JEFFREY BROWN: In the new exhibition, Marshall’s dialogue with art and history continues in a wide variety of styles. Sometimes he takes a playful approach. In “backyard party” he wants to invoke the image of impressionist paintings like Renoir’s “Luncheon of the Boating Party.”
KERRY JAMES MARSHALL: Impressionism is the most popular genre of painting in the entire world probably. So with this painting there’s the garden party– the group of women out in the backyard– and it’s clearly in an urban environment. But they’re all Asian, African American or Hispanic. These are people who enjoy impressionism, like everybody else does, but in classical impressionist paintings were not represented there.
JEFFREY BROWN: In other works, the interaction with history is much more raw. In “Heirlooms and Accessories,” Marshall has taken a famous photograph of whites cheerfully attending a lynching and isolated three women who turned to look at the camera.
KERRY JAMES MARSHALL: This piece was sort of a reminder that these people are accessories to a crime in the first place, and that the heirlooms and the things that their offspring inherited from them were inherited from them because they were engaged in this kind of violence.
JEFFREY BROWN: In a 10-by-18-foot painting called “7 A.M. Sunday morning,” Marshall paints the actual street corner that is outside his studio. But in the painting only half of the scene is real; the other half a kind of dream of what might exist on what is now a vacant lot.
KERRY JAMES MARSHALL: It suggests a possibility, something that might be imagined on that location.
JEFFREY BROWN: An optical chart painting asks, “Are you Colorblind?” And plays the French philosopher Foucault against the hip-hop brand Fubu. At the same time, Marshall’s work is always also about being an artist today, particularly a black artist.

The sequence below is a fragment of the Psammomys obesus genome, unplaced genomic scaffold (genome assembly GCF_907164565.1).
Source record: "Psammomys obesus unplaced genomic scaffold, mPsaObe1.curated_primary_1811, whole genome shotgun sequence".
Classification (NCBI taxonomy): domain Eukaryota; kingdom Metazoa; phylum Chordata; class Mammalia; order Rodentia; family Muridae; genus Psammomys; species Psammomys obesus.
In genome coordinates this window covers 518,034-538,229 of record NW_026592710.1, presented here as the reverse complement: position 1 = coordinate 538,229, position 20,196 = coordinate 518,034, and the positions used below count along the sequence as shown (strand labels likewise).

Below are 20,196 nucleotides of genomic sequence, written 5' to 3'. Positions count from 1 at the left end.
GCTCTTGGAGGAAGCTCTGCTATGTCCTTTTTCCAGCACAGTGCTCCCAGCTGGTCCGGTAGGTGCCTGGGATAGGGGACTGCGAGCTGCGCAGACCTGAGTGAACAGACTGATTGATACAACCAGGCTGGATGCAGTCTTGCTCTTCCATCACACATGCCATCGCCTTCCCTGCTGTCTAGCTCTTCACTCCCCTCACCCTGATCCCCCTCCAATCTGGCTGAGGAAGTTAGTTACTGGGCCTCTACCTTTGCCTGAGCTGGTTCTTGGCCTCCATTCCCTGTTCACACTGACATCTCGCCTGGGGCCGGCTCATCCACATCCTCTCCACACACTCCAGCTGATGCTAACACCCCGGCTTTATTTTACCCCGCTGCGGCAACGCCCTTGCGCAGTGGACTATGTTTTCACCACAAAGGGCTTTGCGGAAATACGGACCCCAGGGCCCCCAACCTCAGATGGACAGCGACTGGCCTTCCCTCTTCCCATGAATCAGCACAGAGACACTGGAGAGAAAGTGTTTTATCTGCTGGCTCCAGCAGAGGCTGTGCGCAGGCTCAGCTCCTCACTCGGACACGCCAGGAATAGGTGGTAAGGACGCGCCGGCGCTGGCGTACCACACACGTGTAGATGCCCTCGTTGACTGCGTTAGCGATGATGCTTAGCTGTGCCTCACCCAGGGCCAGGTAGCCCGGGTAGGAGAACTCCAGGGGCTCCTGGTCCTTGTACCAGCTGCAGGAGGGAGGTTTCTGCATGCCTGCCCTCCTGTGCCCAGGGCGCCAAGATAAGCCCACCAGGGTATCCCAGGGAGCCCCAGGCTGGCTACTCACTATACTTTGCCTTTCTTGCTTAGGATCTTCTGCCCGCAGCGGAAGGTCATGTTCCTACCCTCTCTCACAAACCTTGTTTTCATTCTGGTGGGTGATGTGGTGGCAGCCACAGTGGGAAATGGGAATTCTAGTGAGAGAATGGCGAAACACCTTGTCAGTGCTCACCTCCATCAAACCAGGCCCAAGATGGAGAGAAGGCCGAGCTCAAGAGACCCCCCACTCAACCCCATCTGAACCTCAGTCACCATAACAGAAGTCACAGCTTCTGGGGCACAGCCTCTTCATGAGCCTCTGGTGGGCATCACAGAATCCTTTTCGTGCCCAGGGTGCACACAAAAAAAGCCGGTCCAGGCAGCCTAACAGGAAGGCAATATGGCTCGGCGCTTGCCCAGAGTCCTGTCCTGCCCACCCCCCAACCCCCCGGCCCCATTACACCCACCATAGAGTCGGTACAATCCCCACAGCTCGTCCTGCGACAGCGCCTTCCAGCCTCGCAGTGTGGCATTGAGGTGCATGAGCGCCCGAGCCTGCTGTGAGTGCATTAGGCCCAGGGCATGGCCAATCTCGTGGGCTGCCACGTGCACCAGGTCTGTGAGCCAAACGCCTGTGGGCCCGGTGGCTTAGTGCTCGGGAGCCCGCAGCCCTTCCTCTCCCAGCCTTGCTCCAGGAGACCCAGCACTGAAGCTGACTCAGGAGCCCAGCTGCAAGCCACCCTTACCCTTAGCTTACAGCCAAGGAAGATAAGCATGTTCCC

KERRY JAMES MARSHALL: Winning in this game is establishing an idea or pattern that changes the way other people are able to do things after that or think about things after that. That’s what winning is to me. And there aren’t a lot of black people winning at that game.
JEFFREY BROWN: What’s so interesting to me is that your strategy for winning, as you put it, is an obsession with craft and with history. I wrote down a quote where you said, “My obsession with artists like Leonardo, Michelangelo and Raphael is I needed to know what makes their art so grand and how I could get there.”
KERRY JAMES MARSHALL: If I was going to play basketball in the NBA, I wouldn’t want to be the– what?– The ninth man on the bench. I mean, you don’t aspire to being on the bench really. I mean, you aspire to be a starter, you know, and not only a starter, but you aspire to be the greatest point guard ever that walked on a court. I mean, if people can aspire to that kind of thing in other, in all kinds of fields, what’s… why don’t people accept that as a notion in the art world?
JEFFREY BROWN: So even for people who don’t know much about art, or don’t see much art, what do you want them to see in your work?
KERRY JAMES MARSHALL: I want them to see that this is not an accident. It isn’t something that just sort of happened. This is something that somebody made happen. And then you can start thinking about why they decided to make it that way, and that’s what being engaged with artwork, for me, is about.
JEFFREY BROWN: Chicago’s Museum of Contemporary art first offered Kerry James Marshall a mid- career retrospective of his earlier work. It was Marshall who chose to create an exhibition of new work instead, looking forward, not back.
MARGARET WARNER: The Marshall exhibit moves to Miami in February. It will also visit Baltimore, New York, and Birmingham, Ala.